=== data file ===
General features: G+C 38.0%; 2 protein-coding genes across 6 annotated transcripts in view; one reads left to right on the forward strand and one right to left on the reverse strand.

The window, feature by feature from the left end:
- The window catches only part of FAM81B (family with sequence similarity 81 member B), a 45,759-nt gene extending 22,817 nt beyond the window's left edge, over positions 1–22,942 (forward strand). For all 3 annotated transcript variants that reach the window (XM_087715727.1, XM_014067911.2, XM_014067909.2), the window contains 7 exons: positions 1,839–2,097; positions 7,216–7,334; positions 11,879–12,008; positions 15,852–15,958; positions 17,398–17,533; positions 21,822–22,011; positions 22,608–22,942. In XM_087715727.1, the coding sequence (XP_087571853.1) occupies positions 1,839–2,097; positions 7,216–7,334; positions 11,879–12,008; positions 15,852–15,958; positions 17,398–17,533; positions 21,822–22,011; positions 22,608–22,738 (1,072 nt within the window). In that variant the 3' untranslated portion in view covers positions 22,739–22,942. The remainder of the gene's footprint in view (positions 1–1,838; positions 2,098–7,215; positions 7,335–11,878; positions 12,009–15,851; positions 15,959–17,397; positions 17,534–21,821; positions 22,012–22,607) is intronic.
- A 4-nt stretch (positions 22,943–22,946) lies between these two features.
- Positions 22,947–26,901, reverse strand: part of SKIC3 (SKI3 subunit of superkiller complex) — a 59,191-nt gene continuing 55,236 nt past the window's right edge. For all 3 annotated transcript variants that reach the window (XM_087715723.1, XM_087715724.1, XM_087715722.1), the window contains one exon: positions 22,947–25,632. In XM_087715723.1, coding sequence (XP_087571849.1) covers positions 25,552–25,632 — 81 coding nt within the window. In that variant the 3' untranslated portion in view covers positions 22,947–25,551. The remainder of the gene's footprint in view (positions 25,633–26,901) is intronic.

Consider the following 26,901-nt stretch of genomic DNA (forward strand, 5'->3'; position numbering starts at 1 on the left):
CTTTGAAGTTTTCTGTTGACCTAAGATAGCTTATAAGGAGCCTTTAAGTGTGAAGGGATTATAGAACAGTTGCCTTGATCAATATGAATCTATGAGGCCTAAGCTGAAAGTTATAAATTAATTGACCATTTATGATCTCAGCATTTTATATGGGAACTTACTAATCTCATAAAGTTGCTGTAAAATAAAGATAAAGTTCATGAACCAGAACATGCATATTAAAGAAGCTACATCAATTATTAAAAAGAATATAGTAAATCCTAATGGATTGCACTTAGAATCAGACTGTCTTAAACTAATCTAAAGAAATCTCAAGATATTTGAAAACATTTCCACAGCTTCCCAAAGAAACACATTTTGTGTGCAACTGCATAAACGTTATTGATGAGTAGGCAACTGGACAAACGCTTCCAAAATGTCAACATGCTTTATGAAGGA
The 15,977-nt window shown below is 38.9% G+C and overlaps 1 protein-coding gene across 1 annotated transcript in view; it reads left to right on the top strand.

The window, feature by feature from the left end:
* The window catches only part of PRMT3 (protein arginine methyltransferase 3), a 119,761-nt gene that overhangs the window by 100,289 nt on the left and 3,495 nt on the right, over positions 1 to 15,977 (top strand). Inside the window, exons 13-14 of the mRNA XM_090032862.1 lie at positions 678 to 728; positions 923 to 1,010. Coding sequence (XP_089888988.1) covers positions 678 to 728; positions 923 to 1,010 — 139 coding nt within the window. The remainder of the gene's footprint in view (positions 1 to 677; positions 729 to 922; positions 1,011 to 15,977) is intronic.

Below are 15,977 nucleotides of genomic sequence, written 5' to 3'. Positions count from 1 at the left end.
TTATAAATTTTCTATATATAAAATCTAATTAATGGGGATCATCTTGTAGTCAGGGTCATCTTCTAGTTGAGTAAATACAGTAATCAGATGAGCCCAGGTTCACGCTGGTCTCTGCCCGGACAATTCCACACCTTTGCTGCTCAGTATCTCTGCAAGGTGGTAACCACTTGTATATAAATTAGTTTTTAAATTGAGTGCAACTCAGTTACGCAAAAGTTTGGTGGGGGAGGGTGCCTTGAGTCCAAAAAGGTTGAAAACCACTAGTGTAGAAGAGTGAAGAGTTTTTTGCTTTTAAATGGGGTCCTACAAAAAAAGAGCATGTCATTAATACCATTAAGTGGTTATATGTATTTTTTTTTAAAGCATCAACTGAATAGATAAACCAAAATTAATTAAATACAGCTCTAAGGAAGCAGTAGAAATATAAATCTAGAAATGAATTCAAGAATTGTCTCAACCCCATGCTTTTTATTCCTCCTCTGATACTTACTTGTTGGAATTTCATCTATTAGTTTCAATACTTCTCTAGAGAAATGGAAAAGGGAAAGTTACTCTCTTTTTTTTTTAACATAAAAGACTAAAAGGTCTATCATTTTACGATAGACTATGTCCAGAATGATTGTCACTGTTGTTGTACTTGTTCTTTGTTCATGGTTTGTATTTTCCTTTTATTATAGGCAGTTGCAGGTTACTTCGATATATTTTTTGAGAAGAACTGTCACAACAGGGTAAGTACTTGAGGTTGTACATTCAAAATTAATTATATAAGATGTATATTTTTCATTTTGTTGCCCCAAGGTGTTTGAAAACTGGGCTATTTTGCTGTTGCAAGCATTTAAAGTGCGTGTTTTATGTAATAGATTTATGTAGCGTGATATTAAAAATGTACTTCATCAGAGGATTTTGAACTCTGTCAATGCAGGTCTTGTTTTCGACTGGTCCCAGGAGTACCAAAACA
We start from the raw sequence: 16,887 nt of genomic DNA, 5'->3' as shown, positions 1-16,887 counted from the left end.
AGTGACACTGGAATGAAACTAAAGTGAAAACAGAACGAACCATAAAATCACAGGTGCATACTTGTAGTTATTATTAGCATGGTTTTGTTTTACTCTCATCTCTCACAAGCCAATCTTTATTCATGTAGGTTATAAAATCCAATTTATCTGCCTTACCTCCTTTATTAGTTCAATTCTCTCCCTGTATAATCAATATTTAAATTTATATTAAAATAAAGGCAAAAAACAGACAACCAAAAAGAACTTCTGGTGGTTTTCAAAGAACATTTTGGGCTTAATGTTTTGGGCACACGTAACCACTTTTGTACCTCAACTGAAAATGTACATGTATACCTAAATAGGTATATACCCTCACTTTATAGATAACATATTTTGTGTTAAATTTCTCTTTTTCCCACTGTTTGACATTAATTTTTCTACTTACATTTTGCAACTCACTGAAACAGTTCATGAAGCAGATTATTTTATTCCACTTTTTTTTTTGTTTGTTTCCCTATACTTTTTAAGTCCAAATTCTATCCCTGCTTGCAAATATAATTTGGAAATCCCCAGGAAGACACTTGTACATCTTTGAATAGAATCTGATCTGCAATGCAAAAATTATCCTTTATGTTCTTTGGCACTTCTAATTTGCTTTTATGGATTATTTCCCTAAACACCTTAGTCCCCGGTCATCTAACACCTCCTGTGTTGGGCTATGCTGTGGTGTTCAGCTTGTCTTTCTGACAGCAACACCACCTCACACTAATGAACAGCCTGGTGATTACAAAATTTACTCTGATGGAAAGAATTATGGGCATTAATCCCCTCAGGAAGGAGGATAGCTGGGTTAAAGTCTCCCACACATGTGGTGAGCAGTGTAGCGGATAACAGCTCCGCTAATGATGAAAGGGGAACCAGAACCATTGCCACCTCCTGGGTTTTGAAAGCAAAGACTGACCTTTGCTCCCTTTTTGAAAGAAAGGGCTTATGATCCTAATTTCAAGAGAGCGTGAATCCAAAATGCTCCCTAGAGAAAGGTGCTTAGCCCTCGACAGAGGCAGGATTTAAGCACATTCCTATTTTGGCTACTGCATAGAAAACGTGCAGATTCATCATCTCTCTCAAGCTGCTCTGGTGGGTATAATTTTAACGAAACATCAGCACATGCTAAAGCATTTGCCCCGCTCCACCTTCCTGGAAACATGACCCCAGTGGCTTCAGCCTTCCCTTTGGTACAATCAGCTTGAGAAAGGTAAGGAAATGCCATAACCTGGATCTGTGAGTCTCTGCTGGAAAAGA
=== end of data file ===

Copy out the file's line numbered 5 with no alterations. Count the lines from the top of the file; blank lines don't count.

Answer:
- Positions 22,947–26,901, reverse strand: part of SKIC3 (SKI3 subunit of superkiller complex) — a 59,191-nt gene continuing 55,236 nt past the window's right edge. For all 3 annotated transcript variants that reach the window (XM_087715723.1, XM_087715724.1, XM_087715722.1), the window contains one exon: positions 22,947–25,632. In XM_087715723.1, coding sequence (XP_087571849.1) covers positions 25,552–25,632 — 81 coding nt within the window. In that variant the 3' untranslated portion in view covers positions 22,947–25,551. The remainder of the gene's footprint in view (positions 25,633–26,901) is intronic.